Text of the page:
When I was nursing, I never had the greatest supply and on top of that my son was a terrible weight gainer (ahem, not like his mama). For a couple of months after he was born, I would nurse him, put him down and pop on the pump immediately after to get anything left for additional bottle feeding in between nursing. Needless to say, as someone who chose to exclusively breastfeed, every drop of my milk was precious. Anyone who’s breastfed or pumped in any capacity will surely understand, if nothing else because you want to make this uncomfortable, time consuming, occasionally painful activity of someone or something squeezing stuff out of you worthwhile.
Whether you had a great supply or a terrible supply, at some point you likely experienced letdown, and a letdown that leaky on the side you weren’t nursing from. As the baby nursed, the boob they aren’t attached to may express milk on its own and not only is that another bra and shirt to change when you’re already changing (maybe) from spit-up or poop covered clothes, it’s precious milk. I’m not going to lie, I was often tempted to wring my shirts out into a bottle to get it, and let’s not discuss the spots of breast milk decorating my floor that were left and dried for um, days.
Enter this precious, ingenious invention, the kind you see on Shark Tank and wish you thought of, the Milkies Milk Saver:
It is a silicone receptacle that you pop it into your bra, right before you nurse and it catches up to 2 oz of your letdown. In my case, I was perpetually in a uniform of a tank top with a bra shelf liner like this that worked just as well as a bra – that way the milk saver stayed in my shirt but I didn’t also need to sleep in a bra. Your nipple fits in that little hole (it is NOT sexy). Once you’re done nursing, take it out and put it on its stand while you settle yourself and the baby down.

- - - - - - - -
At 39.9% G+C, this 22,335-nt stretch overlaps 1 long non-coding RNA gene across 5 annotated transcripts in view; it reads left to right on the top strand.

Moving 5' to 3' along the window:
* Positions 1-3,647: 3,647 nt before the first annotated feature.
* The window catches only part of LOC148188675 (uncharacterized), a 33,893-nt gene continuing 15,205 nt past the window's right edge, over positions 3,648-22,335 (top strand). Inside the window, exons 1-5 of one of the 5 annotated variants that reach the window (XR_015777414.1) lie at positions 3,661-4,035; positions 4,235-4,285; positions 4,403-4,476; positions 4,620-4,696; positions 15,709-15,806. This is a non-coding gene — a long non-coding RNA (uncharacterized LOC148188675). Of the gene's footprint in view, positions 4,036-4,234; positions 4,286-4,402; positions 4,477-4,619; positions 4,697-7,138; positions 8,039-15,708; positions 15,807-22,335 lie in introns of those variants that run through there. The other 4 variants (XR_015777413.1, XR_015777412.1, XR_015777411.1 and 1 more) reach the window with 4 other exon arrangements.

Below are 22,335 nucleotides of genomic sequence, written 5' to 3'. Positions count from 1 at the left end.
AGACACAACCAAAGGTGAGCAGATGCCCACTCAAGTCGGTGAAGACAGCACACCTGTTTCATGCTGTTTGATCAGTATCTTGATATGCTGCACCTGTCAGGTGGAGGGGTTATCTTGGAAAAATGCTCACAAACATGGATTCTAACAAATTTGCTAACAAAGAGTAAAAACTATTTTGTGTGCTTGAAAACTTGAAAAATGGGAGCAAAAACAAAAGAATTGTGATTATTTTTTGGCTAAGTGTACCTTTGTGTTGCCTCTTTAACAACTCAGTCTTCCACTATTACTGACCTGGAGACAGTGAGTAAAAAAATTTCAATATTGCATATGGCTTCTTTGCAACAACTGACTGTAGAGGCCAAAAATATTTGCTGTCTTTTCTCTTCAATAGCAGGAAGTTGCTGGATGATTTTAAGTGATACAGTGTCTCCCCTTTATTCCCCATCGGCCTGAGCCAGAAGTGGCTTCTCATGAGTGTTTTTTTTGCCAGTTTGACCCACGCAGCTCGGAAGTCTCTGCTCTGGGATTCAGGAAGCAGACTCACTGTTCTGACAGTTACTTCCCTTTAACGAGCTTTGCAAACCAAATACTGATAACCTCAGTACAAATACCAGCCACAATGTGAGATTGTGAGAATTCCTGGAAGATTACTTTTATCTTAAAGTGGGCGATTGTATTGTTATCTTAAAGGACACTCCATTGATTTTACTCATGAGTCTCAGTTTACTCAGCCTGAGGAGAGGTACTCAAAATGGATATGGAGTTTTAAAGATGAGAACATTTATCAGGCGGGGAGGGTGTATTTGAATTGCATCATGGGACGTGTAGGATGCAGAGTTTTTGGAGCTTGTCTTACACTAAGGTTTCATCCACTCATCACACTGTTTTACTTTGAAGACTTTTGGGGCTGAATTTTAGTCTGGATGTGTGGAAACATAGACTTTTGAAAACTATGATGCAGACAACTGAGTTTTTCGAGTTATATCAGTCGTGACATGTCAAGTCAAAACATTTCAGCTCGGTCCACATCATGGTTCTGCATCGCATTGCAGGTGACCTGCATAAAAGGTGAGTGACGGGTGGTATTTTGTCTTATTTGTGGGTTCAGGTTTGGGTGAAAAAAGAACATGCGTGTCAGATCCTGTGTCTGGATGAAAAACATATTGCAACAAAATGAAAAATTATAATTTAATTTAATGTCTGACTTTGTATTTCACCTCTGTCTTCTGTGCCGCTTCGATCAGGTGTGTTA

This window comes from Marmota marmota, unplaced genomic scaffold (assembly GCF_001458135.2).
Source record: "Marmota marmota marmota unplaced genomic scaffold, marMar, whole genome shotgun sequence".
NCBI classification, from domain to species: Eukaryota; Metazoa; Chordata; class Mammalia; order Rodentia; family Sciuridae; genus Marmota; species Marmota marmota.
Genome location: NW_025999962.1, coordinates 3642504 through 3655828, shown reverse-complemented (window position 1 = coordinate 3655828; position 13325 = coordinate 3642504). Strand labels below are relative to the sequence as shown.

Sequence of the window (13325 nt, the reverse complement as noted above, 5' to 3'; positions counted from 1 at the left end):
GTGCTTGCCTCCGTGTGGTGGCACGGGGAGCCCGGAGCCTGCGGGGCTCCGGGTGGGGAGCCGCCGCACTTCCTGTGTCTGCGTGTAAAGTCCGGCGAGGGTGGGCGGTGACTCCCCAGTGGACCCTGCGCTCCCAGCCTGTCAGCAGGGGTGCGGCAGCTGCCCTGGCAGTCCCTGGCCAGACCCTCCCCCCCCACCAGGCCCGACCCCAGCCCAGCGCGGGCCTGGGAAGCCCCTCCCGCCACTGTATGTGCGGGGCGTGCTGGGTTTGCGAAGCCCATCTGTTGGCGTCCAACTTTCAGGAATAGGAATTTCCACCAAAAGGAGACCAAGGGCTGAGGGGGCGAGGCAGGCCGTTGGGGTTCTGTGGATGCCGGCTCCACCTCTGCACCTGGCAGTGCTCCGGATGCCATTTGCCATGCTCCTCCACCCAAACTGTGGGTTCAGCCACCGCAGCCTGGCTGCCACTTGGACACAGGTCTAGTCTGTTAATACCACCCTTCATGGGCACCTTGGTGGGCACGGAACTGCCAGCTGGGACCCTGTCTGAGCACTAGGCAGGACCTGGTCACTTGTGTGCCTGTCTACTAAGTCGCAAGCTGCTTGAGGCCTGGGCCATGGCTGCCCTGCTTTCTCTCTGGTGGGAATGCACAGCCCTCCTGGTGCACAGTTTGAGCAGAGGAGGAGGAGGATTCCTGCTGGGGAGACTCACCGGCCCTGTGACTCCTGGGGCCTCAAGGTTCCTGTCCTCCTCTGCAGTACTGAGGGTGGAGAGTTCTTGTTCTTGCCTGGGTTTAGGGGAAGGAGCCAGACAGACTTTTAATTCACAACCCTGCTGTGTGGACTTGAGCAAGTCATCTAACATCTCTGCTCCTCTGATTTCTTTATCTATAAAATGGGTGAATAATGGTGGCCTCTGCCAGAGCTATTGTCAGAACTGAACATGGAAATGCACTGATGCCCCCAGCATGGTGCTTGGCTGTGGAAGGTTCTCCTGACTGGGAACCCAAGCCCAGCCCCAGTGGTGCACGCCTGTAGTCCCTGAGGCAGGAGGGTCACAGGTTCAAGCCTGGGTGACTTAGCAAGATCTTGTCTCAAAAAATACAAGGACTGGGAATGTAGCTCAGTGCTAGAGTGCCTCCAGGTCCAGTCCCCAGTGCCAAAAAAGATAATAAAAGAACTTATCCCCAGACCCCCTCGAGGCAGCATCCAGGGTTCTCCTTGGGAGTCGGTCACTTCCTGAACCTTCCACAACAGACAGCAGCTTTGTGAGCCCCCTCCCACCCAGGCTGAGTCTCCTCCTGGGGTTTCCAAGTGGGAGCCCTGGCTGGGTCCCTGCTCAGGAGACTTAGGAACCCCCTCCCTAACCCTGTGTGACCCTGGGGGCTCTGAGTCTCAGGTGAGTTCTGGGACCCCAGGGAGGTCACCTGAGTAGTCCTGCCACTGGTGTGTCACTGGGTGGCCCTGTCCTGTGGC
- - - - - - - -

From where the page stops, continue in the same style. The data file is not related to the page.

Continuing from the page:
Once the babe is sleeping soundly (we hope), pour the milk into the bottle or milk storage of your choice and refrigerate. The brand that makes this, Milkies, has great milk trays that freeze your mlik into 1 oz sticks that fit through bottle openings as an alternative to breastmilk bags. Here are some things to consider:
- Don’t sleep with this is your shirt (intentionally) – it’s not meant as a continuous milk collection system and how infuriating would it be to roll over and spill all that milk you collected.
- If you can safely do this, pull the milk saver out of your shirt before putting the baby back in the crib or bassinet. I cannot tell you how many times I could have just put the baby in my lap and took it out, but instead got foolhardy, leaned over the crib and spilled all the collected milk out either on the baby, his crib or the floor. You can also cradle the baby in one hand and pull the device out. Just don’t lean over with it in your shirt for the love of liquid gold!
- If your baby is over 6 months old, I wouldn’t recommend this just based on my experience. 6 months is the point at which my own supply had dropped, the baby started eating solids, and I never really let down like I did in the early days.
There you have it! Perhaps something for the baby registry, as I recommend having this as early as possible, from about 2 weeks when your supply has ramped up. Good luck nursing mamas!
If you are breastfeeding and have questions or need advice, have a listen back to our episode where we chat with our own lactation consultant, Judy McArdle! Listen to episode #22 and check out our show notes and resources here.